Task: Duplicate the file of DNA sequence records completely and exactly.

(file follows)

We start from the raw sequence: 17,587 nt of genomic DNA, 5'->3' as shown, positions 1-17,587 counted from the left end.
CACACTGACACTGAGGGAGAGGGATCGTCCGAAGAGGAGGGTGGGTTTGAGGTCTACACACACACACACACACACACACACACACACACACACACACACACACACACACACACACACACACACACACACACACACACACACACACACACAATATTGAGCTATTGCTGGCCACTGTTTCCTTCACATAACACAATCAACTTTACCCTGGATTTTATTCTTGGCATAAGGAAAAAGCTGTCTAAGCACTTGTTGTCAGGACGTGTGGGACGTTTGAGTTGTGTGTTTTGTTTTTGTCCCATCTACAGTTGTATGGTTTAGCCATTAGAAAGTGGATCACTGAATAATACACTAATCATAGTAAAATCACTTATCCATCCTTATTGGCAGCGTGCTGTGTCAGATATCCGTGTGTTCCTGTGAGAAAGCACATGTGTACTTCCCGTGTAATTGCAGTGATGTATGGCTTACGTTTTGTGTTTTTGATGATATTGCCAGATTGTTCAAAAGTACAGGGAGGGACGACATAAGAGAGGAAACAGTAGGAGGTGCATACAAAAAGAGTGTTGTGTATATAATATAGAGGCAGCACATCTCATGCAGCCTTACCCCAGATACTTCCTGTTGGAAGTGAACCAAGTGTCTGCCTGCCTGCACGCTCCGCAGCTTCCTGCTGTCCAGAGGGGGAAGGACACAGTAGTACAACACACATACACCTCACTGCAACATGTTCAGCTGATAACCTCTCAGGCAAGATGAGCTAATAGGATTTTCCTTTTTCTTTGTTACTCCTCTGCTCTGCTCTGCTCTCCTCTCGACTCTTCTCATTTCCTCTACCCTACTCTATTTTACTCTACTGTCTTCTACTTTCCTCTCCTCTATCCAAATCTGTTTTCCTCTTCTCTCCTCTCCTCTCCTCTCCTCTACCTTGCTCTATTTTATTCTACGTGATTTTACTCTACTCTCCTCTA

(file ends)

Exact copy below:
We start from the raw sequence: 17,587 nt of genomic DNA, 5'->3' as shown, positions 1-17,587 counted from the left end.
CACACTGACACTGAGGGAGAGGGATCGTCCGAAGAGGAGGGTGGGTTTGAGGTCTACACACACACACACACACACACACACACACACACACACACACACACACACACACACACACACACACACACACACACACACACACACACACACACAATATTGAGCTATTGCTGGCCACTGTTTCCTTCACATAACACAATCAACTTTACCCTGGATTTTATTCTTGGCATAAGGAAAAAGCTGTCTAAGCACTTGTTGTCAGGACGTGTGGGACGTTTGAGTTGTGTGTTTTGTTTTTGTCCCATCTACAGTTGTATGGTTTAGCCATTAGAAAGTGGATCACTGAATAATACACTAATCATAGTAAAATCACTTATCCATCCTTATTGGCAGCGTGCTGTGTCAGATATCCGTGTGTTCCTGTGAGAAAGCACATGTGTACTTCCCGTGTAATTGCAGTGATGTATGGCTTACGTTTTGTGTTTTTGATGATATTGCCAGATTGTTCAAAAGTACAGGGAGGGACGACATAAGAGAGGAAACAGTAGGAGGTGCATACAAAAAGAGTGTTGTGTATATAATATAGAGGCAGCACATCTCATGCAGCCTTACCCCAGATACTTCCTGTTGGAAGTGAACCAAGTGTCTGCCTGCCTGCACGCTCCGCAGCTTCCTGCTGTCCAGAGGGGGAAGGACACAGTAGTACAACACACATACACCTCACTGCAACATGTTCAGCTGATAACCTCTCAGGCAAGATGAGCTAATAGGATTTTCCTTTTTCTTTGTTACTCCTCTGCTCTGCTCTGCTCTCCTCTCGACTCTTCTCATTTCCTCTACCCTACTCTATTTTACTCTACTGTCTTCTACTTTCCTCTCCTCTATCCAAATCTGTTTTCCTCTTCTCTCCTCTCCTCTCCTCTCCTCTACCTTGCTCTATTTTATTCTACGTGATTTTACTCTACTCTCCTCTA